Take a train, take a photo

In the space of an hour I crossed from France to Switzerland to France to Switzerland again. It would’ve been shorter if it weren’t for the fact that Switzerland obscures the presence of France, and France fails to advertise its presence at all. With our hire car eventually returned in a space smaller than – well – a hire car and the assistants nonchalantly watching with a shrug and a keen eye for scratches, it clearly felt like France. Then efficiently down an escalator Dad and I re-entered Switzerland, which was doing its best to imitate France.

Faring Dad well in the tobacco-scented chaos, my train left a minute or two late from Geneva Airport into the city, where I met up with Caroline and encountered more scandalous mayhem queuing for a train ticket. Onwards to Lausanne, where our train was one of only a handful not encountering a delay of five minutes or so. Heads will roll for this, I thought. Perhaps this French-speaking corner of Switzerland is attempting to be more like La Republique, I mused. But with no Orangina.

Michael Portillo would have been as pleased as pink pants to find that the trains were running like clockwork the following day. A good job too as we took eight train journeys (and missed a ferry, oops) to maximise rail pass value and soak up an array of succulent Swiss scenery. The kind of scenery where cows chew happily away to produce creamy chocolate and flavoursome cheese, luring visitors to revel in a pleasant cliché or two.

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swiss02Indeed, many visitors were lured by the smells of the Cailler chocolate factory in Broc; so much so that we skipped the long wait times and went straight to the chocolate tasting (i.e. shop) instead. One bar later we were getting off the train in Gruyeres, straight opposite the fromage factory and down below the castled old town. Undeniably cheesy with a touch of theme park, it is nonetheless a fine spot in which to amble and eat a random picnic from the Coop.

For me, the fifth, sixth and seventh train journeys of the day broke new ground, shifting south from Gruyeres through a scenic valley to the main street of Montbovon. From here, train number six was as delightful as a lime green blazer and yellow trouser combo. Outside, the landscape became increasingly mountainous, idyllically scattered with wooden chalets bathed in baskets of red geranium. Inside, the train was a treasure of wood panelling, art deco lamps and antiquated buffet service. At some point, somewhere, everything became Germanic. Guten tag Gstaad.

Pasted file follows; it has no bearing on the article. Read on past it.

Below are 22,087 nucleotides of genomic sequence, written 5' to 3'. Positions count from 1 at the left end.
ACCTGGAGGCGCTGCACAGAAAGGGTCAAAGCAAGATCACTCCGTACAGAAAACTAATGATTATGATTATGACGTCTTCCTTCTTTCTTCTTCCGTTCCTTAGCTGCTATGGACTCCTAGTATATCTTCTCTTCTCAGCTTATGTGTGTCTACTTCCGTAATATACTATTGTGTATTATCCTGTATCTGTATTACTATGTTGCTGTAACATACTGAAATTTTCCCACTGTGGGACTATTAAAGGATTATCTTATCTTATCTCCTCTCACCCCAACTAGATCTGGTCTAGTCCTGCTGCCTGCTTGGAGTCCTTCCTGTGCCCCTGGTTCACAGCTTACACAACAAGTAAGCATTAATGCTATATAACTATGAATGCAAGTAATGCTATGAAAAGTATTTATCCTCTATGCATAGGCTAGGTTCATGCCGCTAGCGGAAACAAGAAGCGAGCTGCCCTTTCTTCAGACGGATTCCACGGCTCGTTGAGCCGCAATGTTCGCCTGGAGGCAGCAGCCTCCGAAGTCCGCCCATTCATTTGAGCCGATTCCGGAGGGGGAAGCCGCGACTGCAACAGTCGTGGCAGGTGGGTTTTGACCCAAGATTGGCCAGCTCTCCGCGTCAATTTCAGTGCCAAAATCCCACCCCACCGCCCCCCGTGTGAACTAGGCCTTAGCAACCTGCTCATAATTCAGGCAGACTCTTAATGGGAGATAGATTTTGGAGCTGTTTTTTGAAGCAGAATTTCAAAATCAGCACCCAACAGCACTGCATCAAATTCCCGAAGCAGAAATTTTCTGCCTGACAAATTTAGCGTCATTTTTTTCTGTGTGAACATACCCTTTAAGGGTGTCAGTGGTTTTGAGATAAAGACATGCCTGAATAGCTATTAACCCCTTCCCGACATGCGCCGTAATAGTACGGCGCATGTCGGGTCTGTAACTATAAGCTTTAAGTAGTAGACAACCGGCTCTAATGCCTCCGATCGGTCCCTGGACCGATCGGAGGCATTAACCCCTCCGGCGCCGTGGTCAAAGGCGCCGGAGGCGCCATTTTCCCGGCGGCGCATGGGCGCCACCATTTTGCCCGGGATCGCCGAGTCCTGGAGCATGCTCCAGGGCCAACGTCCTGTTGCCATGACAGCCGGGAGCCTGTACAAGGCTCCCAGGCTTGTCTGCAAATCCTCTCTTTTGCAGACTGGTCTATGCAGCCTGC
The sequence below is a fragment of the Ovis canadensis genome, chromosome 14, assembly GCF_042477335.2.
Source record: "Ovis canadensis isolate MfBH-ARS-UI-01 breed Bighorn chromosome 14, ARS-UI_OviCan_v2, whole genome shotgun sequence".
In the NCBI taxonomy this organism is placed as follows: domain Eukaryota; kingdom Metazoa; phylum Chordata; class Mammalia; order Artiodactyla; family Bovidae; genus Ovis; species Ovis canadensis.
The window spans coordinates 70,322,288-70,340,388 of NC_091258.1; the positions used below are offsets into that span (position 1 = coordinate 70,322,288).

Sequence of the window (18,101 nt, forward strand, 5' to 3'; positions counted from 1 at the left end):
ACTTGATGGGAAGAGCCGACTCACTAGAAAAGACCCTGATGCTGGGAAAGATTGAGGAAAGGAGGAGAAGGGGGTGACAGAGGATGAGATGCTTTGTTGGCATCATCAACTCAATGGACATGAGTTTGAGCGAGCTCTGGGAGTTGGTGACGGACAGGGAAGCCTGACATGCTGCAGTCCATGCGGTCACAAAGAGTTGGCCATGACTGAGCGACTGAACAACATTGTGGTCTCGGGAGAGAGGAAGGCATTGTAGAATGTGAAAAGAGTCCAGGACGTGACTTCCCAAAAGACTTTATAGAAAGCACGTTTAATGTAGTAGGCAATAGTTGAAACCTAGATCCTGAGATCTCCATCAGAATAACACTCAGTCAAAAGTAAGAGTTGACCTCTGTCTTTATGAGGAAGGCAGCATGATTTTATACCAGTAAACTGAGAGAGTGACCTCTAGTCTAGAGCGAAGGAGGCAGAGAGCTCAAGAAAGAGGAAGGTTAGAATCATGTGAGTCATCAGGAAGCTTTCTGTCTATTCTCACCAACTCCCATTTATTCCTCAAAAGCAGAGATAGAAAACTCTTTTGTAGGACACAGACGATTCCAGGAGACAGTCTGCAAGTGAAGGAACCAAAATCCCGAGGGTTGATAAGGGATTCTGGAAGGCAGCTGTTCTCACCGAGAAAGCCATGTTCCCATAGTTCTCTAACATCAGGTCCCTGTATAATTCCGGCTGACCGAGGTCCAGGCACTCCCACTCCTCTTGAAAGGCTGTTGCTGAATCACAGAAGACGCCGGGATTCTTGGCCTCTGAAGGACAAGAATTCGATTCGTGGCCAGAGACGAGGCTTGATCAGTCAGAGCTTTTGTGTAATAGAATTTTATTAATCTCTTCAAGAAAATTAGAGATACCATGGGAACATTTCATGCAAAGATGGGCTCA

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Forty minutes in Gstaad was enough to gauge that this was another kind of Gruyeres, the Swiss theme park of gold bullion, creative offshore accounting and thousand dollar sunglasses. There were few cuckoo clocks in sight and even the vending machine at the station offered gourmet meats and diamond-encrusted olives pooped out by a rare Tuscan unicorn which belongs to Her Majesty. The supermarket water was cheap enough though and – I’m sure with more time and exploration – there would be plenty of opportunities to penetrate beyond the slightly false exterior and into nature.

swiss04Retracing some of the route back into the French speaking side of Switzerland, train seven rolled and lulled its way to snoozeville, climbing up through a hole in the rock to emerge way above Lake Geneva. The descent was disorienting as the lake shifted from left to right and eventually lapped at the foot of Montreux. What better way to stretch the legs than to walk along the lake shore in the early evening sunshine, ambling towards a Legoland castle jutting out into the water?

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Turns out it was a magical castle that disappears from view only to re-emerge further in the distance the closer you get to it. It may have been a mirage or a hallucinogenic vision created by too much train travel and ice cream. Michael Portillo would’ve had a private boat tour in some reconditioned U-boat; by time we reached the Chateau de Chillon, we missed our ferry back. Oops. Train number eight it is then.